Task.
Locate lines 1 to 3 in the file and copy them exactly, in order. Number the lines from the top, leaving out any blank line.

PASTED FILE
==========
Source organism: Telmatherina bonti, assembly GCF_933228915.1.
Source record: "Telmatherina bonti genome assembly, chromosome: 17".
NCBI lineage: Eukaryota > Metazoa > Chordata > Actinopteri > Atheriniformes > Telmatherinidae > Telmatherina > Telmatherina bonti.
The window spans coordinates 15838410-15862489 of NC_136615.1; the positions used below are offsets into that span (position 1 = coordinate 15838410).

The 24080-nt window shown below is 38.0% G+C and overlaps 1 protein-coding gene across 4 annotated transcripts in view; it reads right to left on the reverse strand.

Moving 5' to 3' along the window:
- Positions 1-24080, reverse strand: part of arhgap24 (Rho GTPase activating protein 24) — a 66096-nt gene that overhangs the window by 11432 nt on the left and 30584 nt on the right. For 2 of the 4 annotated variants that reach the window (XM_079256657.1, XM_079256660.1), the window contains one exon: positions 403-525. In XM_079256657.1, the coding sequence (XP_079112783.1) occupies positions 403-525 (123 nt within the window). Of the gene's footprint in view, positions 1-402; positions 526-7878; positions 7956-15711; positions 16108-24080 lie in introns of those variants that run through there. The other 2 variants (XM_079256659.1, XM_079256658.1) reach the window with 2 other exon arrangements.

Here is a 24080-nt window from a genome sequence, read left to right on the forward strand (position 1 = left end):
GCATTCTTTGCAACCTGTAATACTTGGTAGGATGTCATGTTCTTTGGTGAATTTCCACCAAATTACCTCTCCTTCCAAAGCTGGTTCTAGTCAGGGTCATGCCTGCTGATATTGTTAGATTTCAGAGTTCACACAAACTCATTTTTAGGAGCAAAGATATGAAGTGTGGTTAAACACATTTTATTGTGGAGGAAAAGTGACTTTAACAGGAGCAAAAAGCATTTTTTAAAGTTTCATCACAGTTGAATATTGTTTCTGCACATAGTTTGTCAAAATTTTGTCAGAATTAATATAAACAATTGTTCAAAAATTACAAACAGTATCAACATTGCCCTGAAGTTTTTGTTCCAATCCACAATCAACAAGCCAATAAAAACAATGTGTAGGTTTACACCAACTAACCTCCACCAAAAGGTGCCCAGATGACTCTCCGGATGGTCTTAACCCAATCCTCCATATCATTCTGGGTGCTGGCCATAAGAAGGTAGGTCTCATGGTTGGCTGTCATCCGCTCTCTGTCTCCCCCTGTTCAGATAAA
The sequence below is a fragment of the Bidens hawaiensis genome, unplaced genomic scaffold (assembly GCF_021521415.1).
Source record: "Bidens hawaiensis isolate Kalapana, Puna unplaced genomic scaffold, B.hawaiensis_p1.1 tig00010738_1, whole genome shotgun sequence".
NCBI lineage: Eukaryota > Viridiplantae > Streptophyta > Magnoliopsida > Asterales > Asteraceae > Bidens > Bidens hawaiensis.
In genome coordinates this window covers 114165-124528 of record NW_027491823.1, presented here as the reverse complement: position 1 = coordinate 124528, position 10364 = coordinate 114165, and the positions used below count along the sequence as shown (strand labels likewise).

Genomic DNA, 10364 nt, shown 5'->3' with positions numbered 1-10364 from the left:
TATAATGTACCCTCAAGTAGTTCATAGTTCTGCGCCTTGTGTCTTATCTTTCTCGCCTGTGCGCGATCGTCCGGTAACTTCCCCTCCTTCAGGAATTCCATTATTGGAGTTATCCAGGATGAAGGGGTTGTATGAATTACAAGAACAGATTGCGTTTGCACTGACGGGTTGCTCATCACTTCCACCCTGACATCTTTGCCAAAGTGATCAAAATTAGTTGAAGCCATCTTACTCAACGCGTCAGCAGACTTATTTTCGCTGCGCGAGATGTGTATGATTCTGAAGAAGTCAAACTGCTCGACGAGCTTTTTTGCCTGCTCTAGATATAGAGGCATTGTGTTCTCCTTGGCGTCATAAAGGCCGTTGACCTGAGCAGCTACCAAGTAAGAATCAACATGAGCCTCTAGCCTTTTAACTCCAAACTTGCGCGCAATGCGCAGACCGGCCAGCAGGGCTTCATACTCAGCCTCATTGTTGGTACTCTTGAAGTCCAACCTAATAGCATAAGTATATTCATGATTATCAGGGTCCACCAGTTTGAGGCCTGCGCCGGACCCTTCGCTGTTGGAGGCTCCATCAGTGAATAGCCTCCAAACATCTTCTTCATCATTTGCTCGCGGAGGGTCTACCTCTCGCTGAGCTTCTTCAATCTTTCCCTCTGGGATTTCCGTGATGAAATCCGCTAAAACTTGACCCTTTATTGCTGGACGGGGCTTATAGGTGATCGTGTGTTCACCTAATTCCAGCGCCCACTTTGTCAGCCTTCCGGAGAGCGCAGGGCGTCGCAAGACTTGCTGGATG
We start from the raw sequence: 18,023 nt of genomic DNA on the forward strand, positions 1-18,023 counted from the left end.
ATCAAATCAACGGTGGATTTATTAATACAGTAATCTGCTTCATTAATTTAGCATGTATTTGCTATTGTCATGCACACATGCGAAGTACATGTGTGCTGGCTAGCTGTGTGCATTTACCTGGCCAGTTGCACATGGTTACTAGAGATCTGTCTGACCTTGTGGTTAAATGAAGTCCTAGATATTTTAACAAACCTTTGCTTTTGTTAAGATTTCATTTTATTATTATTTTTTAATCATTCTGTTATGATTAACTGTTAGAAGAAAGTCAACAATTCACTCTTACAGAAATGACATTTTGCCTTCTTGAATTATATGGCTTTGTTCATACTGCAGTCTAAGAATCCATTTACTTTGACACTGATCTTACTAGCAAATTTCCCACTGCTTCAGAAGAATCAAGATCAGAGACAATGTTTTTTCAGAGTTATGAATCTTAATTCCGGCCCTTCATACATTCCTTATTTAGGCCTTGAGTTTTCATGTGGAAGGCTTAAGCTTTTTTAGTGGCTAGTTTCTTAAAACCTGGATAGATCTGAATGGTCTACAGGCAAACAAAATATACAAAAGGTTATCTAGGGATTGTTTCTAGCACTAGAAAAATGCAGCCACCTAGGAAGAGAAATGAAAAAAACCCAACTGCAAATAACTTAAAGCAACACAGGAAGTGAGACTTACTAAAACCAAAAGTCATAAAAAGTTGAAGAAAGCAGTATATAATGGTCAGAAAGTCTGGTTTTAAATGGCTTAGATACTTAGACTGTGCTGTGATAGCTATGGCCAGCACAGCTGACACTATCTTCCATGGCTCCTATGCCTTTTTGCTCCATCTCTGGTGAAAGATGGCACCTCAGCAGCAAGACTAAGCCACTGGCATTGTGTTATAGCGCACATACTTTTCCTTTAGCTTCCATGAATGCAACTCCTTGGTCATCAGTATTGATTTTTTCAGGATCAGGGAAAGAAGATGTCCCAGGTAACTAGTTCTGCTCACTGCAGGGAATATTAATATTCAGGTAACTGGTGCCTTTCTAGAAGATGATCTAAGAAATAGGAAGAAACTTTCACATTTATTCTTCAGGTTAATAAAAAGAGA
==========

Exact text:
Source organism: Telmatherina bonti, assembly GCF_933228915.1.
Source record: "Telmatherina bonti genome assembly, chromosome: 17".
NCBI lineage: Eukaryota > Metazoa > Chordata > Actinopteri > Atheriniformes > Telmatherinidae > Telmatherina > Telmatherina bonti.